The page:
With its unbelievably turquoise waters, fusion of English and Caribbean influence, and technicolour buildings, Antigua is undoubtedly one of the West Indes’ most characterful islands. On a recent visit, Daisy Cropper discovered eight of the best things to do there:
Explore Antigua’s first sugar plantation
On the east side of the island you’ll find Betty’s Hope, Antigua’s most prosperous sugar plantation. Established in the 1650s, it flourished (in part, due to slave labour) for over 250 years. Following the decline in the sugar trade, the estate fell into disrepair and was only restored in the 1990s. Today, visitors will find a scattering of ruined buildings, an insightful museum (in the old stable block) and two impressive windmills (one complete with sails). The brief but educational history of the island’s slavery trade and sugar industry is both moving and a must-see.
Cross Devil’s Bridge
Further east, you’ll discover Antigua’s wild side. In contrast to the aesthetically-pleasing, bright-white beaches is the country’s rough, remote Devil’s Bridge. Caused by wind and salt erosion, the limestone rocks have crumbled away to leave a 10-metre-long by two-metre-high ‘bridge’. Endless waves crashing in from as far away as Africa have left an impressive natural rock formation. There is also a blowhole close by, producing sporadic spouts of seawater; the rougher the waves, the more impressive the water show.
Take a day trip to Barbuda
Home to the world’s second-largest nesting colony of frigate birds, Antigua’s tiny sister island, Barbuda, is an ideal spot for wildlife-watchers and keen birders. Catch a daily catamaran across to the island independently from St John’s or as part of an organised tour. Make for Codrington Lagoon: a 12-mile cove and home to the Frigate Bird Sanctuary. Visit in December for the peak of the mating season, when you’ll see the male birds puff out their striking red pouches and hear their high-pitched squawking sessions. Visit out of season (May-August) and there’ll still be over 120 alternative bird species to spot.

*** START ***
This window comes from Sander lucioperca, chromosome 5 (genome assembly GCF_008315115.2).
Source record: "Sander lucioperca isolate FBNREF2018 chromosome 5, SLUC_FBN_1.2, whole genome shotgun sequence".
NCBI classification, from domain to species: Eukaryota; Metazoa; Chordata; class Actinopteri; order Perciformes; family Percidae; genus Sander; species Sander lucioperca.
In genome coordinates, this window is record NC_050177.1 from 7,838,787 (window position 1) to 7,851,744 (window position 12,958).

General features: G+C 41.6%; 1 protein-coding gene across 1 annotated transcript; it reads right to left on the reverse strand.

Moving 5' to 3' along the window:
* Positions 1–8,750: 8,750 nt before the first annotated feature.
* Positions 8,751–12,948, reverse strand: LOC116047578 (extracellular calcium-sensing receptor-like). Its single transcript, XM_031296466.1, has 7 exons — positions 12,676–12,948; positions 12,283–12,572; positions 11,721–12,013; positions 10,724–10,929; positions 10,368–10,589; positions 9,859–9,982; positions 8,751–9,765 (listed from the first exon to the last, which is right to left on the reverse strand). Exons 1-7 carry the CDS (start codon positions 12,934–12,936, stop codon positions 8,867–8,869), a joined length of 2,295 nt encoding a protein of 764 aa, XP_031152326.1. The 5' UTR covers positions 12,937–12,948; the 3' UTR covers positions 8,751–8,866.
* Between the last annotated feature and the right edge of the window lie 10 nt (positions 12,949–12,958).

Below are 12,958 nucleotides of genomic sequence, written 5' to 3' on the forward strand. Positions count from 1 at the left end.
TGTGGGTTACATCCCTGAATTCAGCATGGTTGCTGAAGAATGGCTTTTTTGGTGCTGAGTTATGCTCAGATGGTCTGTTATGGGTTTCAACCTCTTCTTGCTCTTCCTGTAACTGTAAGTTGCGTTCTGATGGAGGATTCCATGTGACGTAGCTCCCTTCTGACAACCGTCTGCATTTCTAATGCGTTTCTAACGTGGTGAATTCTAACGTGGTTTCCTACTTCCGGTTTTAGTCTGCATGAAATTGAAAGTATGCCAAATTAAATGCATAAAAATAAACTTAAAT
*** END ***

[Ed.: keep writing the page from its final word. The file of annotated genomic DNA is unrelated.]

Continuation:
Relax on Half Moon Bay
Locals say there are 365 beaches on Antigua – one for every day of the year – which makes it hard to pick which few to see while you’re travelling here. Stop by Half Moon Bay, often touted as one of the world’s most beautiful stretches of sand. This sheltered cove, arching in a perfect crescent of soft light-pink and white sand, is secluded, calm and quiet. Bordered by rugged dunes and vegetation, it also makes a more isolated spot, compared to the development-backed beaches along the southwest coast. When you need refreshment, a nearby beachfront shack selling cool beers and Caribbean dishes will provide the perfect pit-stop.
Grab a bargain in St John’s
If you like to shop, the capital’s Redcliffe Quay is for you. One of the oldest parts of St John’s, the waterfront hosts a collection of respectfully restored buildings, providing an incredible example of West Indian-Georgian architecture. Here you’ll find pretty cafés, restaurants and shops, selling everything from paintings to clothes, trinkets and jewellery.
Take to the water for an active adventure
Antigua offers plenty of options for the thrill-seeking traveller. Stand-up paddle boards and jet skis are available to rent from some of the busier beaches (Jolly Bay, included). In more remote locations, wind-surfing is ideal.
The main draw here, however, is the abundant diving and snorkelling sites. Fringing coral reefs and over 300 wrecks scattered on the seabed – there’s plenty to dip below the water’s surface for. Most hotels have their own diving centres, or are partnered with one. Otherwise, you’ll find PADI-certified shacks along most of the more developed beachfronts. Options here cater for all abilities, from those looking to snorkel to licensed divers.
Tour the island by scooter
The best way to get off-the-beaten-track is to do it under your own steam. Rent a scooter for the day and you can tour the entire island, stopping at roadside shacks selling pineapple juice or in little-known villages along the way. Just make sure you hit the road with an experienced driver: the roads are littered with potholes. Alternatively, buggies and cars are easily rented too. You’ll find vehicles for hire in the main tourist centres like English Harbour and Jolly Harbour.
Finish your day the right way
Sunsets on Antigua are incredible. Pick a spot on the south-west coast and you’ll end the day with a picture-perfect view of the sun dipping below the horizon. Head to Jolly Harbour and settle on the beach to enjoy the show. Stop by Castaways – the lively beach bar – to pick up a cocktail or Caribbean beer to see the day off with. For me, it has to be a Pina Colada, as long as I’m not caught in the infamous Antiguan rain…